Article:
Xi Jinping took power for a third term with China’s new Politburo Standing Committee


Chinese President Xi Jinping has defied his terms and stepped into a third term to rule China with an iron grip on power as he unveiled a new leadership team with loyal allies.

Sunday, a five-year anniversary Communist Party CongressXi announced six people – Li Qiang, Zhao Leji, Wang Huning, Cai Qi, Ding Xuxiang and Li Shi – Politburo Standing Committee MembersChina’s top governing body.

The line-up, filled with staunch Xi loyalists, made it clear that Xi wasn’t the only one breaking out The latest precedent is a third term at the helm of the party, but it has concentrated power at its peak to a degree not seen in decades.

Xi unveiled the full lineup of the 24-member Politburo, which for the first time in at least 25 years does not include women, underscoring the lack of female representation at the party’s top echelons.

The four new faces on the Politburo’s seven-member Standing Committee are all longtime allies and supporters of Xi: Li Qiang, Cai Qi, Ding Xuexiang and Li Xi. The new line-up clears the way for him to rule for a third term with minimal internal discord — and Xi’s affinity for China’s current political landscape underlines everything else.

The sweeping reshuffle of the standing committee came after the departure of key party leaders who were not in Xi’s inner circle — Premier Li Keqiang and Wang Yang, chairman of China’s top advisory council. Both retired from the party’s top governing body and are eligible for another term despite being a year short of the party’s unofficial retirement age of 68. Xi, at 69, is a year over that unofficial limit.

The announcements were made on Saturday, at the conclusion of the party congress. Events were briefly interrupted by someone An unexpected sight Xi’s immediate predecessor, Hu Jintao, who is 79 and has been in poor health in recent years, was not immediately visible when he was ushered out of the Great Hall from the seat next to Xi, but Hu was initially reluctant. to get out.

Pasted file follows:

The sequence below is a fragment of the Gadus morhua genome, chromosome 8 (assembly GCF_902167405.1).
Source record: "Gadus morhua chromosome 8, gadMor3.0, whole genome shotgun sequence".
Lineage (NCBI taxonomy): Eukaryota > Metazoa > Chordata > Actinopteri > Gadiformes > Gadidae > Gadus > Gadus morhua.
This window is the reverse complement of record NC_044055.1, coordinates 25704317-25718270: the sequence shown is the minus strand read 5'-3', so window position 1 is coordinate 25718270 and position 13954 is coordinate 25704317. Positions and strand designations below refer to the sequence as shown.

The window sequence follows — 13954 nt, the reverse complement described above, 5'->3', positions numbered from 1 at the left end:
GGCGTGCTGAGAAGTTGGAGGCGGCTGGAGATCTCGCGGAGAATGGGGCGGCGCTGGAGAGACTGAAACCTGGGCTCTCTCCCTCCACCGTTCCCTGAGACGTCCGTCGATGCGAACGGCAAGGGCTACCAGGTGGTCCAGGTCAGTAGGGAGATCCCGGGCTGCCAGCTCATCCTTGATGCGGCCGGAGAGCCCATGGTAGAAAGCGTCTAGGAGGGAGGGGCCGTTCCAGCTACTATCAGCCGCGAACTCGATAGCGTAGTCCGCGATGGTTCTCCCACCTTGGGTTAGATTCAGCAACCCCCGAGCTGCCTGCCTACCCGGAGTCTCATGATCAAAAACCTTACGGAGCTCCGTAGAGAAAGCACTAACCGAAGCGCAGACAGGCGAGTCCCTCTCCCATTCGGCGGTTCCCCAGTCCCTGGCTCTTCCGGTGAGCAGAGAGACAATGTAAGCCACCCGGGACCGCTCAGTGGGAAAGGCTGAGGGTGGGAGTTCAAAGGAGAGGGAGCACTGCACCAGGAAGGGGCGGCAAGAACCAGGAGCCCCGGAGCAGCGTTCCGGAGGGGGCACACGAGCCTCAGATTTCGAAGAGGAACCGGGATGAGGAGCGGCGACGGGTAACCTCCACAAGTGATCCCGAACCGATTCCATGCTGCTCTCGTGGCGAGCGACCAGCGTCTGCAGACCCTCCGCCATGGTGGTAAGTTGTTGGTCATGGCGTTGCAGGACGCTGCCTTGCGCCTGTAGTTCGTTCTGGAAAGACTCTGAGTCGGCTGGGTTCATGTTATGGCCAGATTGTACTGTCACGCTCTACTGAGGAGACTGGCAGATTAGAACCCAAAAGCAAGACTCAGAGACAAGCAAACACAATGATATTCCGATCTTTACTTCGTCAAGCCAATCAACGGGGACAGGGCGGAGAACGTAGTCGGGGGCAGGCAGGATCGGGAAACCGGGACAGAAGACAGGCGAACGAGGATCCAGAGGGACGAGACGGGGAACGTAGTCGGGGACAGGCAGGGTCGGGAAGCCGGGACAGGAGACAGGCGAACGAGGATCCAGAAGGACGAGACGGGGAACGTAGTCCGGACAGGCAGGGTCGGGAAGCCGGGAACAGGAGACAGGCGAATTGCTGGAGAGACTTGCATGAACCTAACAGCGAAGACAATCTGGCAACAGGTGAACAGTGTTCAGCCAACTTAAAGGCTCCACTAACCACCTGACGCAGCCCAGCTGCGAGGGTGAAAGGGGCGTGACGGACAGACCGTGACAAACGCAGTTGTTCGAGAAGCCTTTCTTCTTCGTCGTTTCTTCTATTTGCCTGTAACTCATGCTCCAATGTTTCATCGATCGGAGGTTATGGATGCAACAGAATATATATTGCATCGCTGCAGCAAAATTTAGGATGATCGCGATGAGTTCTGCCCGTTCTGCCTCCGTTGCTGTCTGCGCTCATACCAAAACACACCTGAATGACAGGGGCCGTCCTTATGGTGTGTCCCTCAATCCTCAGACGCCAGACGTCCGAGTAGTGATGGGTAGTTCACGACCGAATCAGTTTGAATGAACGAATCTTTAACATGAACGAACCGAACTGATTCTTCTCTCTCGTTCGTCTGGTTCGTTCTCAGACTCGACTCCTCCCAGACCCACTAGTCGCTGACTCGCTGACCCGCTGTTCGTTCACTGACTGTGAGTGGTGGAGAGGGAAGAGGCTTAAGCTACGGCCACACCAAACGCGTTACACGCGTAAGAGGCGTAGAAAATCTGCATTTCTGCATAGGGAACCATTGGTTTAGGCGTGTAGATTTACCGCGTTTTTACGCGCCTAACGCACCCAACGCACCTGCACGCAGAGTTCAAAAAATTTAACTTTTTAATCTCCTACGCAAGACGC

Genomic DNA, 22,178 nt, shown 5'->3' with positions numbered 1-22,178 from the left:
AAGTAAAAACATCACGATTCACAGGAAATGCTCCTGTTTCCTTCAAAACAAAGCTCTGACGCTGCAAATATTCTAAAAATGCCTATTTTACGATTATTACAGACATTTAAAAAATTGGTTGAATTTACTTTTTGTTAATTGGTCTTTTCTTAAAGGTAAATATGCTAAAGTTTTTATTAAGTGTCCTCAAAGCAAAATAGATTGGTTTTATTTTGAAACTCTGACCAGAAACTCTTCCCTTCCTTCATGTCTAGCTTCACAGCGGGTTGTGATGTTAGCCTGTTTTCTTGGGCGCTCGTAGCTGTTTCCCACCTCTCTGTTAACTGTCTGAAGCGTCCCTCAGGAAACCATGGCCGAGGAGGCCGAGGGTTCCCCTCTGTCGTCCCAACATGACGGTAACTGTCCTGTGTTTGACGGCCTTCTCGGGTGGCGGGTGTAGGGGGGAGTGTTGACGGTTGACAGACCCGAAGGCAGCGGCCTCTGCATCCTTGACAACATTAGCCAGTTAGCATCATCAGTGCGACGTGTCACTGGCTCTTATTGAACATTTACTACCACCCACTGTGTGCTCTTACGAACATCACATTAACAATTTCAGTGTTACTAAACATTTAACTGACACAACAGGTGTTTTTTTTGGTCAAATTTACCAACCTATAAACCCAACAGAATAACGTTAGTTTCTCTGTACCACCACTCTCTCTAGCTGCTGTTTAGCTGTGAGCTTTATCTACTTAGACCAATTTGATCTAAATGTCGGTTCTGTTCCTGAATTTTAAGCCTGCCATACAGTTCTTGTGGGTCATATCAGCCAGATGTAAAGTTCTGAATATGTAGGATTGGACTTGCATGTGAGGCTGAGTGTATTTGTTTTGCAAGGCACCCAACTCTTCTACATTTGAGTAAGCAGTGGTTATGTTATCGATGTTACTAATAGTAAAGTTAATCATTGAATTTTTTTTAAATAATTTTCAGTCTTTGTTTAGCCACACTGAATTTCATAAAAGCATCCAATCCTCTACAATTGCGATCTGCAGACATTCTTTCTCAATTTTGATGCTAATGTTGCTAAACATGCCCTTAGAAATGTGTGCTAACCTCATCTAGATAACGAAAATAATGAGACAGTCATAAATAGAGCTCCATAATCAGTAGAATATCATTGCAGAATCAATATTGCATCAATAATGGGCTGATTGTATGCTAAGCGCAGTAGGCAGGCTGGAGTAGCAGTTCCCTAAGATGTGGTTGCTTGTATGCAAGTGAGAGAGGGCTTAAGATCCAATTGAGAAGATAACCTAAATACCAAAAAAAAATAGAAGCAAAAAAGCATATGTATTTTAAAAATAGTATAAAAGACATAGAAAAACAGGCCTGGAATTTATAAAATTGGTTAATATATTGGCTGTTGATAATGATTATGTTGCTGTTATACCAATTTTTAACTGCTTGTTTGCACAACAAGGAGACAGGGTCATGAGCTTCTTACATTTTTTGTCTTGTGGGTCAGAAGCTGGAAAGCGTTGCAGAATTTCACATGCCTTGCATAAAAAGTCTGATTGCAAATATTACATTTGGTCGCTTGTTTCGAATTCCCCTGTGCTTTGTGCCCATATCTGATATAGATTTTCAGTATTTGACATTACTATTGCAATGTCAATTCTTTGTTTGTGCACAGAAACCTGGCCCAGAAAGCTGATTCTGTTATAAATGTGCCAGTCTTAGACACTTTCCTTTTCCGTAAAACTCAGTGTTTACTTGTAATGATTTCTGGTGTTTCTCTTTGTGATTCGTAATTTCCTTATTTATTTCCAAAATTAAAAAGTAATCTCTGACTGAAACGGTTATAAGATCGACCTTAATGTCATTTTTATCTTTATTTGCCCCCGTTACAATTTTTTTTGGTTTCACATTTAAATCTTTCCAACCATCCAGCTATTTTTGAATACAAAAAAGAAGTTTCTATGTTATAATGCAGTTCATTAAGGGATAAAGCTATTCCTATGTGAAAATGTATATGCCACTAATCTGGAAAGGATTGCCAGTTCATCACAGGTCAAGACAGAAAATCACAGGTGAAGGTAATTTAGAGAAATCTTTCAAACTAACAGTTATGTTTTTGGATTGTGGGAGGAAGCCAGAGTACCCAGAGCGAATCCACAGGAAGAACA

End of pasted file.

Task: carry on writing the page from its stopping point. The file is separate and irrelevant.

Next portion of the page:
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Notable for his absence from the new standing committee line-up announced on Sunday was Hu Chunhua, 59, the vice-premier seen most in the orbit of Li and the elder Hu.

Hu Chunhua was once touted as a candidate for the top leadership, but was not promoted from the Politburo to its Standing Committee at the party congress five years ago. This time, Hu has even stepped down from the new 24-member Politburo, a sign of his bleak political future — and Xi’s unrivaled power.

Xi has no clear successor. Pre-Xi era standing committee ranks include younger members as potential successors. But with the youngest member now 60, there’s no standout name in the mix — a possible sign that Xi isn’t planning to step down anytime soon.

Eliminating rivals and boosting allies creates an “unprecedented” situation for the governing body that will drive the world’s second-largest economy, says Chen Kang, a senior researcher at the National University of Singapore’s East Asia Institute.

“This new order is not the result of power-sharing or horse-trading between different factions, but basically it is the effect or outcome of Xi’s power,” Chen said.

“We have entered a new era because Xi now controls all aspects of policy-making and decision-making,” he said. “We’re seeing a kind of re-centralized bureaucracy in China that will certainly affect China’s future economic and foreign policy trajectory.”

Although the line-up was revealed on Sunday as the top echelon of the Communist Party, those chosen will fill top government posts as appointments are made in the coming months ahead of a key meeting of the country’s rubber-stamp legislature in March.

The new line-up means Xi will have greater control over all aspects of the Chinese government, including the economy, which has traditionally been the domain of the premier, who heads its State Council.